Surface Go: Intel had to negotiate so that Microsoft does not fall back on an ARM chip

In early July, Microsoft presented its Surface Go . A convertible tablet under Windows 10 offering an experience similar to that of a Surface Pro (less performance), but at a much lower price, stalled – in France – at 449 euros only for the base model.

To achieve this price, the Redmond firm, however, had to fall back on more affordable components than the traditional Core m3 / i5 and i7 used for the Surface Pro in recent years. And while we could reasonably expect the Surface Go to be powered by ARM chips (usually used on our smartphones), Microsoft finally opted for Intel-signed CPUs, turning more specifically to Pentium Gold. Why ? Well Paul Thurrott got part of the answer: Intel would have long, ardently, tirelessly negotiated with Microsoft to get this contract.

Surface Go: Intel had to negotiate so that Microsoft does not fall back on an ARM chip

Why did Microsoft choose an Intel chip over ARM for its Surface Go? Well because the Santa Clara firm negotiated bitterly, we learn from the inevitable Paul Thurrott.

At least that is what we learn by reading this article , published last week by the insider . Well known for his indiscretions when it comes to the Redmond firm, Paul Thurrott reports in particular that Intel would have " very insisted on Microsoft " to favor its Pentium Gold to possible Snapdragon chips from Qualcomm. That is at least Intel's version, but The Verge has for its part an additional explanation just as convincing … if not more.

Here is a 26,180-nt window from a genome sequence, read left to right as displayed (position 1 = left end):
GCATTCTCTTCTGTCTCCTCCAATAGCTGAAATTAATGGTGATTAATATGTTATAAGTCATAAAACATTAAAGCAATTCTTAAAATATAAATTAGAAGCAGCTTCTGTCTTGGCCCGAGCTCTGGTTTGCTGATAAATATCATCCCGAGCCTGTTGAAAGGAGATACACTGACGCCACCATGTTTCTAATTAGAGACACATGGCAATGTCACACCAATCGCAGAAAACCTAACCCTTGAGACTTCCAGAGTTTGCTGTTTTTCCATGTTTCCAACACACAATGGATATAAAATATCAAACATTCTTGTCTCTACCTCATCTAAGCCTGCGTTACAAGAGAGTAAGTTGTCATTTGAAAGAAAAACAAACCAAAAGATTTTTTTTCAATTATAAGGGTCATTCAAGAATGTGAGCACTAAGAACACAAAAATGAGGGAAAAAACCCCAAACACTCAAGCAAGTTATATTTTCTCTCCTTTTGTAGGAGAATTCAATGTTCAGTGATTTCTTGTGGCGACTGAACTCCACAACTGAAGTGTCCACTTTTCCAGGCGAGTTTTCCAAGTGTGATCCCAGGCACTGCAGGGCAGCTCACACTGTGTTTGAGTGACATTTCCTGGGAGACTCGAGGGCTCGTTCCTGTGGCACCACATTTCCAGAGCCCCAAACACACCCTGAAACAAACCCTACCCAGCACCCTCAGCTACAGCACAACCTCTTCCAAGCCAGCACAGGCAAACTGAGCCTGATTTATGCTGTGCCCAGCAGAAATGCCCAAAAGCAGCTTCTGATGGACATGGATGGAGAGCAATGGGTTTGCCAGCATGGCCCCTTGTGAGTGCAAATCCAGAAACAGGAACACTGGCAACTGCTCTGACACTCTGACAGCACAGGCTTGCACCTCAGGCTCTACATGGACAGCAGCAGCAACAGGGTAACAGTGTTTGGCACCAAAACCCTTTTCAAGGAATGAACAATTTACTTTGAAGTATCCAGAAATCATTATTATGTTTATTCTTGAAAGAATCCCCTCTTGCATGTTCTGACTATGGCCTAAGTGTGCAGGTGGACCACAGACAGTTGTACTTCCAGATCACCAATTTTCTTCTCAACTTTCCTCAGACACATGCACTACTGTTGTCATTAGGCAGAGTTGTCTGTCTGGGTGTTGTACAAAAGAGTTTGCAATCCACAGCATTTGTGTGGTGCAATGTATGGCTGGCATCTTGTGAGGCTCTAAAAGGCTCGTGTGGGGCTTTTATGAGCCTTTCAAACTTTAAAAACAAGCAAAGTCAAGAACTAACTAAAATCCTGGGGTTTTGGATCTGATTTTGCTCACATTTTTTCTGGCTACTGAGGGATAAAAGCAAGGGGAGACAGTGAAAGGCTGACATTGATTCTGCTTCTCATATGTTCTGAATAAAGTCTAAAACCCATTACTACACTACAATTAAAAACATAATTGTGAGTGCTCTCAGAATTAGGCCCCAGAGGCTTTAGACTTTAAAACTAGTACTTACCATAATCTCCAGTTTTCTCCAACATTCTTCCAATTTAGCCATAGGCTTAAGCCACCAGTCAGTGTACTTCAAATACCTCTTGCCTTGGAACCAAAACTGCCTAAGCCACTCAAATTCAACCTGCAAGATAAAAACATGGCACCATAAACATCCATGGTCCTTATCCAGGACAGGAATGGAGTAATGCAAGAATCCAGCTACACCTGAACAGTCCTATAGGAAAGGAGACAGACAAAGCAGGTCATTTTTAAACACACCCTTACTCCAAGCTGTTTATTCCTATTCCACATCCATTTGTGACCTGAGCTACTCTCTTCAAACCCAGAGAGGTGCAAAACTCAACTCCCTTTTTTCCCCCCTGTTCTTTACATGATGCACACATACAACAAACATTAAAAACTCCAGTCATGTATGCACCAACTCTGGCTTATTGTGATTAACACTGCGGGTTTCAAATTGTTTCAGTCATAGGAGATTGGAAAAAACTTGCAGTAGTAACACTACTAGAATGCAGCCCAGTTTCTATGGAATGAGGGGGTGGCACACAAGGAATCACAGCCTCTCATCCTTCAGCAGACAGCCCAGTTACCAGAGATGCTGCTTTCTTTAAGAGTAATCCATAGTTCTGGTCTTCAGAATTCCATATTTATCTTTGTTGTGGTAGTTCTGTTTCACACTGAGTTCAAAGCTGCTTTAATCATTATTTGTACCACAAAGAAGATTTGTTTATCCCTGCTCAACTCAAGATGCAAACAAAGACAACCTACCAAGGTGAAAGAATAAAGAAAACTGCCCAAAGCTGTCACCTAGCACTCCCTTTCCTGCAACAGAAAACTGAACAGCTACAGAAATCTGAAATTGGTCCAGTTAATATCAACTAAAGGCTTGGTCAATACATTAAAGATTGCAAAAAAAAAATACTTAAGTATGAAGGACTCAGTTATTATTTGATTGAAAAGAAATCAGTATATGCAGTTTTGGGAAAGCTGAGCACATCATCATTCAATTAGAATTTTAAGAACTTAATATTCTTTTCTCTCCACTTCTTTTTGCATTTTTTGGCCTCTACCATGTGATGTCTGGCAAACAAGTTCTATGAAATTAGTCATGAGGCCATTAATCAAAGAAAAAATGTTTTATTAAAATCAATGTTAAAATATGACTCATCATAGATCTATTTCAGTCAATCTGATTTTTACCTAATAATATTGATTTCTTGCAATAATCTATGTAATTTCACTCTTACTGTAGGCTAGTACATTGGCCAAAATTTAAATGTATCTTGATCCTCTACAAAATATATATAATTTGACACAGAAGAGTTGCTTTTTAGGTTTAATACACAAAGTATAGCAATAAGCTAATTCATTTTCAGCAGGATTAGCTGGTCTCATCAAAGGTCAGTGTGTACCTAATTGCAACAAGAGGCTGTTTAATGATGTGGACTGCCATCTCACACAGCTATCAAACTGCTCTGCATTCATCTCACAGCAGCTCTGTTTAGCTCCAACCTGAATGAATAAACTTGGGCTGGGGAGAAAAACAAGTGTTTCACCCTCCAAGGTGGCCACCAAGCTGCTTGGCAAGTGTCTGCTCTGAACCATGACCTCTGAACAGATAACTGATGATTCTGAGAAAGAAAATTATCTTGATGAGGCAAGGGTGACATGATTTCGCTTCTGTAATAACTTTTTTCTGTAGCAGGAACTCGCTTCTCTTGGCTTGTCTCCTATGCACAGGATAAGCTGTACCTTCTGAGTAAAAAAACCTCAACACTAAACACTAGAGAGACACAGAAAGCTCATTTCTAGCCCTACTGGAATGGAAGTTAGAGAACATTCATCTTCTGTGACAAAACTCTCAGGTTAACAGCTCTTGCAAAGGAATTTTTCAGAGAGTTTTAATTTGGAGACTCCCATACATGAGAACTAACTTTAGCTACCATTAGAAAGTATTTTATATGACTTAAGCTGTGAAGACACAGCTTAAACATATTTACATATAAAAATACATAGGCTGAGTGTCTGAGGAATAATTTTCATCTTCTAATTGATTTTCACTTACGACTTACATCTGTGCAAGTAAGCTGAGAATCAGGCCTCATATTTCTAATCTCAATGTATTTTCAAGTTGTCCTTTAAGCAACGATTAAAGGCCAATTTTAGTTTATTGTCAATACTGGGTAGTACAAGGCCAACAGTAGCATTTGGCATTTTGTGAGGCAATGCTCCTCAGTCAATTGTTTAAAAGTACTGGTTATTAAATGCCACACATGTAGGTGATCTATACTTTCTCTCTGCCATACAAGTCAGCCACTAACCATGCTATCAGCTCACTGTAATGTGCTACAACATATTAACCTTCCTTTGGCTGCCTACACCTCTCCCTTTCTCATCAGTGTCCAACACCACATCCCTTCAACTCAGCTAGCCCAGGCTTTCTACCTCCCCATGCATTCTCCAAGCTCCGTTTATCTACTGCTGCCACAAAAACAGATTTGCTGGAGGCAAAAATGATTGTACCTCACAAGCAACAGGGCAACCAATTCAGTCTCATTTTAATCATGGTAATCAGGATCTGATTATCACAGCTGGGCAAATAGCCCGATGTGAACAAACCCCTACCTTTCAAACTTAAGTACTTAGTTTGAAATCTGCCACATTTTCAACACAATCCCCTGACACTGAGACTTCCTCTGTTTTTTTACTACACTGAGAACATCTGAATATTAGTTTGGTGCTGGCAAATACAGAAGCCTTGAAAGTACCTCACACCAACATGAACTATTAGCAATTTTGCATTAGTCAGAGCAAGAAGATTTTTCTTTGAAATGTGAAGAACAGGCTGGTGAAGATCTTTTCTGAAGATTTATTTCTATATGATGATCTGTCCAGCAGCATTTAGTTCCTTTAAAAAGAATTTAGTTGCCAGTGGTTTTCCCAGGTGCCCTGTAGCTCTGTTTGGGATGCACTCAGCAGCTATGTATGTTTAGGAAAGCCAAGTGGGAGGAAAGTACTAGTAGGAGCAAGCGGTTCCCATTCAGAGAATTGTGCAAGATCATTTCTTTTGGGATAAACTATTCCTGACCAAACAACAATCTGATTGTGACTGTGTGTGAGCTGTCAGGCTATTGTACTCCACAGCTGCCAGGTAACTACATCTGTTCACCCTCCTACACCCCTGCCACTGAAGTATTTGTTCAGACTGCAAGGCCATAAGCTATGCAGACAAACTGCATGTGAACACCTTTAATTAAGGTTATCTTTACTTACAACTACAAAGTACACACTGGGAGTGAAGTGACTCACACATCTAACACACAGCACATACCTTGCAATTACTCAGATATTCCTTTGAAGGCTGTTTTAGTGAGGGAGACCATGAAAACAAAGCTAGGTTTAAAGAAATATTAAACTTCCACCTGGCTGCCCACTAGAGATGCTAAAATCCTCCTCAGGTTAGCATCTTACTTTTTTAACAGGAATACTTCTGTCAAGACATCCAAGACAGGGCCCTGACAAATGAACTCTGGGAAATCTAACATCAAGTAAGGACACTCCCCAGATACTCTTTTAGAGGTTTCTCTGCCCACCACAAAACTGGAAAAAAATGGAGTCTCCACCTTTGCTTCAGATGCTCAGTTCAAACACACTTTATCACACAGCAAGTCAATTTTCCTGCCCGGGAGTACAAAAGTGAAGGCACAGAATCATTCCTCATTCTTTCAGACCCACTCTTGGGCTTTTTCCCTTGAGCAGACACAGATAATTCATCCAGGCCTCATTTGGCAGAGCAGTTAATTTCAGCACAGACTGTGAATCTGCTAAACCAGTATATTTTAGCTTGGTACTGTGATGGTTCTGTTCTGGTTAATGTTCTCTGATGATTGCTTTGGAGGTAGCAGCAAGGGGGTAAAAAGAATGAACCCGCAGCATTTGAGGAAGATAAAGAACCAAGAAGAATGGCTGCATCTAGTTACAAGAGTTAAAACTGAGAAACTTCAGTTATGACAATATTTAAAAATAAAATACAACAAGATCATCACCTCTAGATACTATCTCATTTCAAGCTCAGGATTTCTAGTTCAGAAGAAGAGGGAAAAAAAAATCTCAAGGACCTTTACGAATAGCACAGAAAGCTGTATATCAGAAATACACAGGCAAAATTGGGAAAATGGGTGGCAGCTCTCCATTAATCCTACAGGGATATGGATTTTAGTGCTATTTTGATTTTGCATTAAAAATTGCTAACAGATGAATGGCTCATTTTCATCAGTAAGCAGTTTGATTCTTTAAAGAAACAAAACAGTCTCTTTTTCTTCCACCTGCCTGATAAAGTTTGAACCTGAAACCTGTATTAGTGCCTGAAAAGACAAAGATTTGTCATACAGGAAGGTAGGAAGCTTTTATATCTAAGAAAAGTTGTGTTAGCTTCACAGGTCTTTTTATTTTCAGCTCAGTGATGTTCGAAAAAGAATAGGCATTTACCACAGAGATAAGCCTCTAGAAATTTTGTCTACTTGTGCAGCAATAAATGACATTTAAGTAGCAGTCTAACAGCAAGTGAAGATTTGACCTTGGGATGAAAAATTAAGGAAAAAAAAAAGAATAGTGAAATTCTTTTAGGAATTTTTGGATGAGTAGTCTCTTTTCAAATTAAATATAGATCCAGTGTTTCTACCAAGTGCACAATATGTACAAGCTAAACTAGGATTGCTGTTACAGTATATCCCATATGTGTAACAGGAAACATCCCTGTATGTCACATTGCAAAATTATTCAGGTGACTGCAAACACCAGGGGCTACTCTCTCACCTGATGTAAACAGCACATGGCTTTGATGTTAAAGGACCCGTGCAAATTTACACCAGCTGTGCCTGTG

ARM chips not yet at Intel level in the PC world

The American media indeed recalls that the Santa Clara firm is still in a strong position in the market for processors for laptops . Thanks to their x86 architecture, its CPUs always manage to get more out of a Windows 10 machine than an ARM chip from Qualcomm or elsewhere; but the thing might not last. To maintain the advantage, Intel recently threatened to sue anyone attempting to emulate the x86 architecture, which – although as old as the world, since its beginnings date back to the late 1970s – is still owned. iron by the group.

This dominant position of Intel in the nomadic PC sector is however in the process of crumbling, and the firm is struggling to fight against the erosion of its pedestal. We learned from ARM, last week, that its new generation of chips (Cortex-A76) would now be able to match certain models of Core i5 on a machine running Windows 10, all for a more contained consumption. which would not exceed the 5 watts of TDP.

Under these conditions, Intel may have some concerns to be had over the next few months, especially since the founder cannot yet count on the supposedly superior performance of its Cannon Lake chips. Engraved in 10 nm, these will not arrive before 2019 , without more details. Initially, their mass production was to start this winter.

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